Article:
The best kind of work...when your whole body feels like an instrument.
∆ Maddie Mortimer, Maps of Our Spectacular Bodies (Picador; March 31, 2022)
Nothing kidnaps our capacity for presence more cruelly than longing. And yet longing is also the most powerful creative force we know. Out of our longing for meaning came all of art: out of our longing for truth all science; out of our longing for love the very fact of life. We may give this undertone of being different names--Susan Cain calls it 'the bittersweet' and Portuguese has the lovely word saudade; the vague, constant longing for something or someone beyond the horizon of reality--but we recognize it in our marrow, in the strata of the soul beyond the reach of words.
∆ Maria Popova, from: “The Thing Itself: C.S. Lewis on What We Long for in Our Existential Longing,” The Marginalian (3 September 2022)
There is the space where a thought would be, but which you can’t get hold of. I love that space. It’s the reason I like to deal with fragments. Because no matter what the thought would be if it were fully worked out, it wouldn’t be as good as the suggestion of a thought that the space gives you. Nothing fully worked out could be so arresting, spooky.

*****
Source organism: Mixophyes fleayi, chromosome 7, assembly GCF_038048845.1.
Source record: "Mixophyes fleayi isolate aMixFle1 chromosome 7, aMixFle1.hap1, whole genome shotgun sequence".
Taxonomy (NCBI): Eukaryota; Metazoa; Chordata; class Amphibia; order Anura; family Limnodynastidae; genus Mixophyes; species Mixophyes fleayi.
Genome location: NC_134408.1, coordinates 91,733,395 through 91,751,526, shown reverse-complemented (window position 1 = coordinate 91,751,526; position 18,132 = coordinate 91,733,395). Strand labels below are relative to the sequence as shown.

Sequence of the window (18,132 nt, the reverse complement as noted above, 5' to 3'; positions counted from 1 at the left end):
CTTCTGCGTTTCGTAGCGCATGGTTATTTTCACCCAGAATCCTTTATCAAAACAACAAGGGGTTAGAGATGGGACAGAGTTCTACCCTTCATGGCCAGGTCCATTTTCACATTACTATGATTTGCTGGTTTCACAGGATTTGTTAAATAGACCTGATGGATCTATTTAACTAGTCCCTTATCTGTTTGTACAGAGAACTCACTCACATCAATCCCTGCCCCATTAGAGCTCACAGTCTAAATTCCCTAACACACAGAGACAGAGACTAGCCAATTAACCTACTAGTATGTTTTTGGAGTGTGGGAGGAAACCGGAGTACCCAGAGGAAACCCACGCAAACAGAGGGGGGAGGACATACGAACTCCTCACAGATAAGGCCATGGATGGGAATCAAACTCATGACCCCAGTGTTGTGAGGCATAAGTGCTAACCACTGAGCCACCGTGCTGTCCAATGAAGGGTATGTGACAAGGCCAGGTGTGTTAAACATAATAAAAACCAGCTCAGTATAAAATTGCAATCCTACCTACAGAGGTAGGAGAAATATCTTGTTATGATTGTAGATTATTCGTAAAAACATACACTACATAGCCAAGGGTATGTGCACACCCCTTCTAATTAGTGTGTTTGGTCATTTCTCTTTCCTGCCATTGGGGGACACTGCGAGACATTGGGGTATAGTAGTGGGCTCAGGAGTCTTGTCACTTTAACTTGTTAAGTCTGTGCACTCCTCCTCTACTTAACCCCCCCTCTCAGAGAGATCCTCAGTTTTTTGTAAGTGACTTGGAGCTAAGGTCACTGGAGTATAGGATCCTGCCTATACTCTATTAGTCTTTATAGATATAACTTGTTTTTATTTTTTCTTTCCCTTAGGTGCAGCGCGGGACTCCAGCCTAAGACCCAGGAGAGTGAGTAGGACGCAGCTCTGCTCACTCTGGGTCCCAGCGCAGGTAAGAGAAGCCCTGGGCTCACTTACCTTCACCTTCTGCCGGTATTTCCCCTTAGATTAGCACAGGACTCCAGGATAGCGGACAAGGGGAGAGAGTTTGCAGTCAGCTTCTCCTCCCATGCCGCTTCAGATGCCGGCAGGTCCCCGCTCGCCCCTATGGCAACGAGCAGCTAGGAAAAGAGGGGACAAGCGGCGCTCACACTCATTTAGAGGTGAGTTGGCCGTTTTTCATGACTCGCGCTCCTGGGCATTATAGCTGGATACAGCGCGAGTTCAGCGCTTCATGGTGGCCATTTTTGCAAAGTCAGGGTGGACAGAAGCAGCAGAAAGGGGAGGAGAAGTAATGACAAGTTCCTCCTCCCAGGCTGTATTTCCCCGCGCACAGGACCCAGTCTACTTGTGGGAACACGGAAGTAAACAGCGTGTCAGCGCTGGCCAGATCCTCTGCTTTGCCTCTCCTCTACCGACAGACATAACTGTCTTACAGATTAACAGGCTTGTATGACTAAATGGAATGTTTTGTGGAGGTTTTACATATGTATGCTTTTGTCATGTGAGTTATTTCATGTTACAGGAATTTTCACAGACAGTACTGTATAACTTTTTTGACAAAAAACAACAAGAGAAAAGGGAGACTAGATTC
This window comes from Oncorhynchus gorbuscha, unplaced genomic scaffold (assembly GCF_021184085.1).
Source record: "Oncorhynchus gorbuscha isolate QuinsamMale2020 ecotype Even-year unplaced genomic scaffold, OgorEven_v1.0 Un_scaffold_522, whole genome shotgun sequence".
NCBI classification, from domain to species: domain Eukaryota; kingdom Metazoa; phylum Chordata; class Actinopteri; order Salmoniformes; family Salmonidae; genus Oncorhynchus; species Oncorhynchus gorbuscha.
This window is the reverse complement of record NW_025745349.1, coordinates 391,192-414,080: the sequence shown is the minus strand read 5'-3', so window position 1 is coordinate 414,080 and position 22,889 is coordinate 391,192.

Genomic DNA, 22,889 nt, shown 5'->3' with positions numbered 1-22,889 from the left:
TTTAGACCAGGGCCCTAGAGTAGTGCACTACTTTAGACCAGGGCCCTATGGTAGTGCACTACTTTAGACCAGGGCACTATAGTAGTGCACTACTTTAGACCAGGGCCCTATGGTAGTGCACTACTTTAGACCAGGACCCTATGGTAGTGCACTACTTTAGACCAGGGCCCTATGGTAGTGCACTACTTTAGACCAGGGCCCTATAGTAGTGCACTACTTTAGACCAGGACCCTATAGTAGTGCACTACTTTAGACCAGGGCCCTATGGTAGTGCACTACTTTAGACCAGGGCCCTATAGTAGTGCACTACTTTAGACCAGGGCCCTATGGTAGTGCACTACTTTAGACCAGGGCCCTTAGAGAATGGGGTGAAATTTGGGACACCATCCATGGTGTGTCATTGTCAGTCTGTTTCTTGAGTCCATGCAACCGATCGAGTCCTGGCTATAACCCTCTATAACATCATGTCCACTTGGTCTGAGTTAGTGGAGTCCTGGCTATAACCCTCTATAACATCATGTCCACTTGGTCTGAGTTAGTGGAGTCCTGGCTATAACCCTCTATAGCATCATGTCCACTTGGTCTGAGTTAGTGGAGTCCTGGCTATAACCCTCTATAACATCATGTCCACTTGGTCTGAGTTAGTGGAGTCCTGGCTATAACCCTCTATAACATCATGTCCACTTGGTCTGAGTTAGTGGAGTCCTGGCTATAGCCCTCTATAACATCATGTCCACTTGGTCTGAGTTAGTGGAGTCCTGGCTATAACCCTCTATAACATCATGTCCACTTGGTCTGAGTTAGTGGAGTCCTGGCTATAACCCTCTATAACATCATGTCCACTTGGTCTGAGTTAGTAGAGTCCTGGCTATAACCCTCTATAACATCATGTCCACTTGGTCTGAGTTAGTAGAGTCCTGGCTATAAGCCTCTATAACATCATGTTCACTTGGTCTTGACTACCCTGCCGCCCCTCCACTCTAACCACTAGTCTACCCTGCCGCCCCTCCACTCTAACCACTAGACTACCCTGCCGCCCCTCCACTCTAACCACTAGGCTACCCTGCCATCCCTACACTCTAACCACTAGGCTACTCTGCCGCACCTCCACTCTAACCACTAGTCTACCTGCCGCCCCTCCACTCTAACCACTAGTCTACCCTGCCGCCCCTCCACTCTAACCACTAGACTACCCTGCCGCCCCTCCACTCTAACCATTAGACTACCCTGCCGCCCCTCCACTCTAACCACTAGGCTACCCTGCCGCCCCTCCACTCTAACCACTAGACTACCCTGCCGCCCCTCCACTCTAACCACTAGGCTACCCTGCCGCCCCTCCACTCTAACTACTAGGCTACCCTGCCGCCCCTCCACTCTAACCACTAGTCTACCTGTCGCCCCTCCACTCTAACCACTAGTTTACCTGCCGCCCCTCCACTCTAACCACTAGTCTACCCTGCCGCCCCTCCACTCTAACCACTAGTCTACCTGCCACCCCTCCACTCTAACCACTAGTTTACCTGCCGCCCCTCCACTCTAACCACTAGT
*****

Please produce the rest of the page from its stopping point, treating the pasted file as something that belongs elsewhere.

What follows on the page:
∆ Anne Carson, from The Art of Poetry No. 88, Paris Review (No. 171, Fall 2004)
Did you draw as a child?
MS: My mother was a decorator of African huts, but it was straight lines and small circles, things like that. When I went to school, I started to draw. There is a certain pride in imitating nature. I drew trees, and even animals. I began with animals and trees. Those are the first things I saw. I think that drawing is somewhat innate in a being, in man. Other than that, I knew nothing of drawing. But I learned to draw not with chalk but with coal. Later I had to find surfaces that could be marked with coal.
∆ Interview with Malick Sidibé in Lens Culture, from a translated transcript of a video interview produced by Jerome Sother for www.gwinzegal.com